By Kensuke Nakazawa / Yomiuri Shimbun Deputy EditorThe eurozone has experienced positive growth for 16 consecutive quarters since the April-June 2013 period. Will it overcome and recover from the debt crisis that was particularly severe in 2010? One focal point is Greece, where the crisis began.
Real gross domestic product in the eurozone showed solid growth for the 2017 January-March quarter, with a 2.3 percent annualized increase compared to the previous quarter. Since the debt crisis settled in 2013, strong consumer spending has improved corporate earnings, which has led to increased capital investment — a virtuous cycle that has stimulated the economy. The unemployment rate in April was 9.3 percent — the lowest level in the eight years since March 2009.
These economic indicators show that, on the whole, the eurozone has shaken off the aftershocks of the debt crisis and is recovering. The European Central Bank is considering reducing its policy of quantitative easing.
Gaps in recovery
Nevertheless, the extent of the recovery varies by country. This can be clearly seen by looking at unemployment rates: Germany 3.9 percent, France 9.5 percent, Italy 11.1 percent, Spain 17.8 percent and Greece 23.2 percent. The economic gap between the north and south is still evident.
In the debt crisis, which flared up in 2010, north-south economic disparity led to the rise of anti-European Union forces. Creditor countries demanded debtor nations adopt harsh austerity policies, resulting in divisions within Europe. The fundamental cause of this trend was Greek’s debt crisis.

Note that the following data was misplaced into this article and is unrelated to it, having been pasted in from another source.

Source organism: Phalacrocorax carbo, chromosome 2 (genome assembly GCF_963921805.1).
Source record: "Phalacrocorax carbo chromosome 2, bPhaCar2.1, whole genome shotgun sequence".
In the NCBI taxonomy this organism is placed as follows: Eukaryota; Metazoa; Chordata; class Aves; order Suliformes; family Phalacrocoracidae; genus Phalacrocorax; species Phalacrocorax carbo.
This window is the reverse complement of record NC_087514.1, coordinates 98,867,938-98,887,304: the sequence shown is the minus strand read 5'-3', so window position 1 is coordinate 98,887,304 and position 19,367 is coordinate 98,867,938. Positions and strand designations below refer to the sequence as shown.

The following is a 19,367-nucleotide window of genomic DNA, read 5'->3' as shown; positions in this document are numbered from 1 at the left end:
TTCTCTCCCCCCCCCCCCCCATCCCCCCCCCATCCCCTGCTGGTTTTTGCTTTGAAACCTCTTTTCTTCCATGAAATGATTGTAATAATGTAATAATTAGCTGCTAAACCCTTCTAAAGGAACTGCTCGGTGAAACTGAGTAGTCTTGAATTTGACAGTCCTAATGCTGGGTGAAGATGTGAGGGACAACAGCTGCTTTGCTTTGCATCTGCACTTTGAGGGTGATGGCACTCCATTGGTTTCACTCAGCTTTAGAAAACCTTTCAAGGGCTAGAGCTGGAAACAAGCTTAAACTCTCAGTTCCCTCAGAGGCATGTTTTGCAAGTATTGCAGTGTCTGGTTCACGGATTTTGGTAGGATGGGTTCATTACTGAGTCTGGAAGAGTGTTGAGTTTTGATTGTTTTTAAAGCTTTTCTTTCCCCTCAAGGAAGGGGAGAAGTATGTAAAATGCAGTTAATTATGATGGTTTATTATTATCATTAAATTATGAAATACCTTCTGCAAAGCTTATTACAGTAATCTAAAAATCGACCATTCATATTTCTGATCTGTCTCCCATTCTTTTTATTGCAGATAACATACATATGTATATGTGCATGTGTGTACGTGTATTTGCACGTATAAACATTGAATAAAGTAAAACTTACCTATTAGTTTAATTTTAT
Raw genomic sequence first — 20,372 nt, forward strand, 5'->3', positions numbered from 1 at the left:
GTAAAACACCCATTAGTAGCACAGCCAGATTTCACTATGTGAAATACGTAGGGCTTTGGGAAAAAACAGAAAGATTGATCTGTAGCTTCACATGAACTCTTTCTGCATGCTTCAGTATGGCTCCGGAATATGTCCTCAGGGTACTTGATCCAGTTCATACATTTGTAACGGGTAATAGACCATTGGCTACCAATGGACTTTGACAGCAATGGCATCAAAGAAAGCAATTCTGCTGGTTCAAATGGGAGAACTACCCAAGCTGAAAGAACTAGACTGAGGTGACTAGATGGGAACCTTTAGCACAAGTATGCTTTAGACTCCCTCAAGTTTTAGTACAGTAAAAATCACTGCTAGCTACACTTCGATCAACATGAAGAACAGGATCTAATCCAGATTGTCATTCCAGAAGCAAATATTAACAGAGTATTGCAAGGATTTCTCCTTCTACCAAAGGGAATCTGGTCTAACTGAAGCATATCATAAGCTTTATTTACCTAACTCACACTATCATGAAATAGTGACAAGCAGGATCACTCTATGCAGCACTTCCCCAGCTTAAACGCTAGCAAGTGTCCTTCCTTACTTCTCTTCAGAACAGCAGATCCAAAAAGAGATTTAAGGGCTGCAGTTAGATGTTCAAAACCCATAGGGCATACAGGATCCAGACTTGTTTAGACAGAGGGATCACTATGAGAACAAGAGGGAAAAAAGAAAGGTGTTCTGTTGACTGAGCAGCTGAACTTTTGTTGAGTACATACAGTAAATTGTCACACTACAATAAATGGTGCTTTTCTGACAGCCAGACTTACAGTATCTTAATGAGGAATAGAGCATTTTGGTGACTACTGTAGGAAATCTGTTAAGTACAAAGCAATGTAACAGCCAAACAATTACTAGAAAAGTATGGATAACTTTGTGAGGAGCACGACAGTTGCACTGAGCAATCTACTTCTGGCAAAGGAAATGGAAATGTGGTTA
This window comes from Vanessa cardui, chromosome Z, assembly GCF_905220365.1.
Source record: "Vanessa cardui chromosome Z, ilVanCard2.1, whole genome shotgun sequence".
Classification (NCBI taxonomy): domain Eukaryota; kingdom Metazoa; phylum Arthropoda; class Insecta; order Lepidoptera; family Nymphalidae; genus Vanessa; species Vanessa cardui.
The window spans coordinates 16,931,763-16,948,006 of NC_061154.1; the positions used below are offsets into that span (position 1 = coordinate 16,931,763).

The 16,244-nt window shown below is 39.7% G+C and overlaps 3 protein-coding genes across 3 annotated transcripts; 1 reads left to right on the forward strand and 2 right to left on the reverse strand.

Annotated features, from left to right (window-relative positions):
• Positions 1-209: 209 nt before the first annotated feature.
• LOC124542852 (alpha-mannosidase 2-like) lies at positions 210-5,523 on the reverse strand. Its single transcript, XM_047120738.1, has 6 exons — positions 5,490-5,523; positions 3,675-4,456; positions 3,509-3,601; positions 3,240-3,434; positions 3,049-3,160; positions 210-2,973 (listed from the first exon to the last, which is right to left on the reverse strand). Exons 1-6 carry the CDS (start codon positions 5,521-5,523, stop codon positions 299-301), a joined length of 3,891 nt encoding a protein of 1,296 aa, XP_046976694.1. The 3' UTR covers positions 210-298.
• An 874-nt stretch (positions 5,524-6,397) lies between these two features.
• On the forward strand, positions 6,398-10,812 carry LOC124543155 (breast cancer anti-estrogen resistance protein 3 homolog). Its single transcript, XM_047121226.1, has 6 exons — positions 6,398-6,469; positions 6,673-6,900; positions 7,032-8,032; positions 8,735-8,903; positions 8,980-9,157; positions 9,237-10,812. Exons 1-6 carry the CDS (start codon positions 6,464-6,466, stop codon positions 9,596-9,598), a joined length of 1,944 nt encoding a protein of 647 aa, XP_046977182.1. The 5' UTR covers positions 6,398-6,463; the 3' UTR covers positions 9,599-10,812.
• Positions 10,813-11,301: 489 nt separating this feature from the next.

Although the Greek economy constitutes just under 2 percent of the eurozone, the debt problem has repeatedly threatened to destroy its economy and shaken global financial markets. For the eurozone to maintain a stable growth rate, it is imperative to solve this problem.
The Greek economy shows signs of having bottomed out, with its gross domestic product for January-March this year up 0.4 percent compared to the previous quarter. However, the country’s debt has reached 179 percent of its GDP (see chart 1), and the long-term interest rate — an indicator of the interest rate for new loans — remains high in the 5 percent range, annually.
Greece’s fiscal balance, which determines whether the country will be able to pay its debt in the future, constituted a surplus of 0.7 percent of GDP in 2016. However, if the economy falters, tax revenue will decrease and easily lead to a deficit.
The Greek economy has shrunk by 26 percent due to the debt crisis (see chart 2). The gravity of the situation is comparable to the negative growth experienced by the United States during the Great Depression around 1930.
The unemployment rate has risen from 10 percent before the crisis to over 20 percent, while youth unemployment (24 and younger) is nearly 50 percent (see chart 3). The number of suicides in 2014 increased to 1.6 times the average seen between 2000 and 2007.